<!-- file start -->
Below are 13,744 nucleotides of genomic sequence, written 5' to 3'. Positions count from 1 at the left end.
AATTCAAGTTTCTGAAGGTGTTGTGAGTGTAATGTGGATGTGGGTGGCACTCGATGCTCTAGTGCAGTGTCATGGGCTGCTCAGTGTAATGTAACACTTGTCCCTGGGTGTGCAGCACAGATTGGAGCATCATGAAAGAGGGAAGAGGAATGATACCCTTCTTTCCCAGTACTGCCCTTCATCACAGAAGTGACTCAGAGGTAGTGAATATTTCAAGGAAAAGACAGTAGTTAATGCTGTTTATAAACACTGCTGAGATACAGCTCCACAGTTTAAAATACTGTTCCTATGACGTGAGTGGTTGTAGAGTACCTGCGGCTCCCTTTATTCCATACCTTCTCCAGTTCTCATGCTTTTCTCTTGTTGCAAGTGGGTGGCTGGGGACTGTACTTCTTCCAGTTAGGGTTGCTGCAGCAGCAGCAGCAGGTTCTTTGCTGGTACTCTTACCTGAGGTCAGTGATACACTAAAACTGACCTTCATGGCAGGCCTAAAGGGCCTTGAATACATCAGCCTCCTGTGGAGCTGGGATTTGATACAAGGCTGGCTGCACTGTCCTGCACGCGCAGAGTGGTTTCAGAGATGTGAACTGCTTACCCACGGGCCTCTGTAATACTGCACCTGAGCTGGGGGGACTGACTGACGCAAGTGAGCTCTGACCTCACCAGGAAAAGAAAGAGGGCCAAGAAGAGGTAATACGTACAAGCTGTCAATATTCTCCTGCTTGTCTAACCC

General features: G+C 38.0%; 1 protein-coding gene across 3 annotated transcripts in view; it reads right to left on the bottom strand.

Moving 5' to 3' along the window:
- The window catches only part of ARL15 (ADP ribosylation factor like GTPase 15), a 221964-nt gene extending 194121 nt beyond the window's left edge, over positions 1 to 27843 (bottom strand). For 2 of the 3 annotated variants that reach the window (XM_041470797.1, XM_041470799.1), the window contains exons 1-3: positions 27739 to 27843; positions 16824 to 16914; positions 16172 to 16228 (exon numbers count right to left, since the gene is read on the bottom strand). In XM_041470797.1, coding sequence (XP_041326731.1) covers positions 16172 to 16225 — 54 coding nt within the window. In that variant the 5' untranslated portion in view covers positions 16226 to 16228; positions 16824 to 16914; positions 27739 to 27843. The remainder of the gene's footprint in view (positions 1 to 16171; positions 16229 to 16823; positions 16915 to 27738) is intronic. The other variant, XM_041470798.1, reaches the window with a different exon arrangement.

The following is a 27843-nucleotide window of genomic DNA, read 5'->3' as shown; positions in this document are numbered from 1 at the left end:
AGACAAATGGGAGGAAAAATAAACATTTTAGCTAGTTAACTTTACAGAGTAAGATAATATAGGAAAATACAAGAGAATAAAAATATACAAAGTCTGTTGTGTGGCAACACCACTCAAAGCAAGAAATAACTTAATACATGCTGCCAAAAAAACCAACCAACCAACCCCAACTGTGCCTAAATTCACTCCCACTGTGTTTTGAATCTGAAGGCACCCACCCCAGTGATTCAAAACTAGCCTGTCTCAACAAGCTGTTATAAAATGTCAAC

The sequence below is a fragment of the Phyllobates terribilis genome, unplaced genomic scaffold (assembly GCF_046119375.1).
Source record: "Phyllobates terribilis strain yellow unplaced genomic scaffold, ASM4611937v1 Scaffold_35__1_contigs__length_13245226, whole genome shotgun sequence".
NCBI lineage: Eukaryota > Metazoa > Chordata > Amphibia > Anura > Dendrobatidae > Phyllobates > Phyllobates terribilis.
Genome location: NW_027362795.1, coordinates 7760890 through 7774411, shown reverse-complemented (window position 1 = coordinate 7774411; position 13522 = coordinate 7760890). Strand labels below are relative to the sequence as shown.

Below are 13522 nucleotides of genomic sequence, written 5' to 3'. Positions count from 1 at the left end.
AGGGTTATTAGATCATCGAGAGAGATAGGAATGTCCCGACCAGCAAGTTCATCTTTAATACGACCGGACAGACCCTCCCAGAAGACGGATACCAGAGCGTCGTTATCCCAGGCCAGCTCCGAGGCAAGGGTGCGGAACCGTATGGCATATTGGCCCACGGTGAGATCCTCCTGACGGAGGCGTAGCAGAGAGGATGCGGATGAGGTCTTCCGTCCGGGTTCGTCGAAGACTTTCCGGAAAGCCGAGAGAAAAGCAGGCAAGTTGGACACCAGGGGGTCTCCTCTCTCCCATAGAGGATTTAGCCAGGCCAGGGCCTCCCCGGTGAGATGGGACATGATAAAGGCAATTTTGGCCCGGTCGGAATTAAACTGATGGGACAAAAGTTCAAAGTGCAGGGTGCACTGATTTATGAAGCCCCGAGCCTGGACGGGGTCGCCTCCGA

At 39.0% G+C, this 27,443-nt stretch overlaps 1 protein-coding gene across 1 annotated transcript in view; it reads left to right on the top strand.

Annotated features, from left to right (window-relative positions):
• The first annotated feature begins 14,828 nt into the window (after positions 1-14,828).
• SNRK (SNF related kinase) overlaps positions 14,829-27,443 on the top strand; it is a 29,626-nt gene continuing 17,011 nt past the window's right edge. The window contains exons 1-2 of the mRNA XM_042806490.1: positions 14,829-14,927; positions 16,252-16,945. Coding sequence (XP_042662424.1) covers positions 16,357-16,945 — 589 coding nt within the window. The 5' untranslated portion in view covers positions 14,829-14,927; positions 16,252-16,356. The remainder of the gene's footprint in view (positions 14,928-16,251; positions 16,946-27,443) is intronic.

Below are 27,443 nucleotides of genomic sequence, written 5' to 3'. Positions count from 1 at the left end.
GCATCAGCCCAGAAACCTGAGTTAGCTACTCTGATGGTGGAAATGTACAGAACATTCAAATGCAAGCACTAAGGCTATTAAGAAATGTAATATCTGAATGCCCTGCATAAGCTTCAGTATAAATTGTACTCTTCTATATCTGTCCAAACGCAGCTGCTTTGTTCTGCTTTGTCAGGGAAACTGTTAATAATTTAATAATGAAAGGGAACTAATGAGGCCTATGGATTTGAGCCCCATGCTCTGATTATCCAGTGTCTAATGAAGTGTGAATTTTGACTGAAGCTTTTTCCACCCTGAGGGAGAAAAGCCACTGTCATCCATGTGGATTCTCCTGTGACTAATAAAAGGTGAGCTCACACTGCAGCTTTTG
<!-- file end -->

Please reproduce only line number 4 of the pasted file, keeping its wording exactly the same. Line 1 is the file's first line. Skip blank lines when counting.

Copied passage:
Moving 5' to 3' along the window: